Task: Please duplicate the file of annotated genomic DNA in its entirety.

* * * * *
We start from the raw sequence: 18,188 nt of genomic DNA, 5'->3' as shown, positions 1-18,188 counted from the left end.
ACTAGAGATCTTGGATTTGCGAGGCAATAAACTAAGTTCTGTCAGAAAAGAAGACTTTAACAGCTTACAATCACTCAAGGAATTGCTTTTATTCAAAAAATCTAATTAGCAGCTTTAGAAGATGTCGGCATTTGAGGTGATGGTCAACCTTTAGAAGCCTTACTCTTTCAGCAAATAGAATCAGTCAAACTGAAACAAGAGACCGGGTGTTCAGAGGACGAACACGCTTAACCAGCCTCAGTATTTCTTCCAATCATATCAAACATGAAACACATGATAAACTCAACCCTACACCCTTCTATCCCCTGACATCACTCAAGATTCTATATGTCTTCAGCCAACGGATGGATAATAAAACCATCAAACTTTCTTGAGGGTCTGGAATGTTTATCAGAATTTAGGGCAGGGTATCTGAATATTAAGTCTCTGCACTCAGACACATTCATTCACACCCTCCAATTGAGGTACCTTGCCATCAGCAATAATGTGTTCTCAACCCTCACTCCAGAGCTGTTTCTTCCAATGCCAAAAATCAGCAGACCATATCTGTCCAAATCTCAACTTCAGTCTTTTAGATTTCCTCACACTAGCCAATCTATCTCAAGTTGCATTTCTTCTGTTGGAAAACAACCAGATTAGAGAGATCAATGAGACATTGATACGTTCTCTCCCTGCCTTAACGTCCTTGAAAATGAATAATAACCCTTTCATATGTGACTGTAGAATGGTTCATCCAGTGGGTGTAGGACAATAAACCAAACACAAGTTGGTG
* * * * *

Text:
We start from the raw sequence: 18,188 nt of genomic DNA, 5'->3' as shown, positions 1-18,188 counted from the left end.
ACTAGAGATCTTGGATTTGCGAGGCAATAAACTAAGTTCTGTCAGAAAAGAAGACTTTAACAGCTTACAATCACTCAAGGAATTGCTTTTATTCAAAAAATCTAATTAGCAGCTTTAGAAGATGTCGGCATTTGAGGTGATGGTCAACCTTTAGAAGCCTTACTCTTTCAGCAAATAGAATCAGTCAAACTGAAACAAGAGACCGGGTGTTCAGAGGACGAACACGCTTAACCAGCCTCAGTATTTCTTCCAATCATATCAAACATGAAACACATGATAAACTCAACCCTACACCCTTCTATCCCCTGACATCACTCAAGATTCTATATGTCTTCAGCCAACGGATGGATAATAAAACCATCAAACTTTCTTGAGGGTCTGGAATGTTTATCAGAATTTAGGGCAGGGTATCTGAATATTAAGTCTCTGCACTCAGACACATTCATTCACACCCTCCAATTGAGGTACCTTGCCATCAGCAATAATGTGTTCTCAACCCTCACTCCAGAGCTGTTTCTTCCAATGCCAAAAATCAGCAGACCATATCTGTCCAAATCTCAACTTCAGTCTTTTAGATTTCCTCACACTAGCCAATCTATCTCAAGTTGCATTTCTTCTGTTGGAAAACAACCAGATTAGAGAGATCAATGAGACATTGATACGTTCTCTCCCTGCCTTAACGTCCTTGAAAATGAATAATAACCCTTTCATATGTGACTGTAGAATGGTTCATCCAGTGGGTGTAGGACAATAAACCAAACACAAGTTGGTG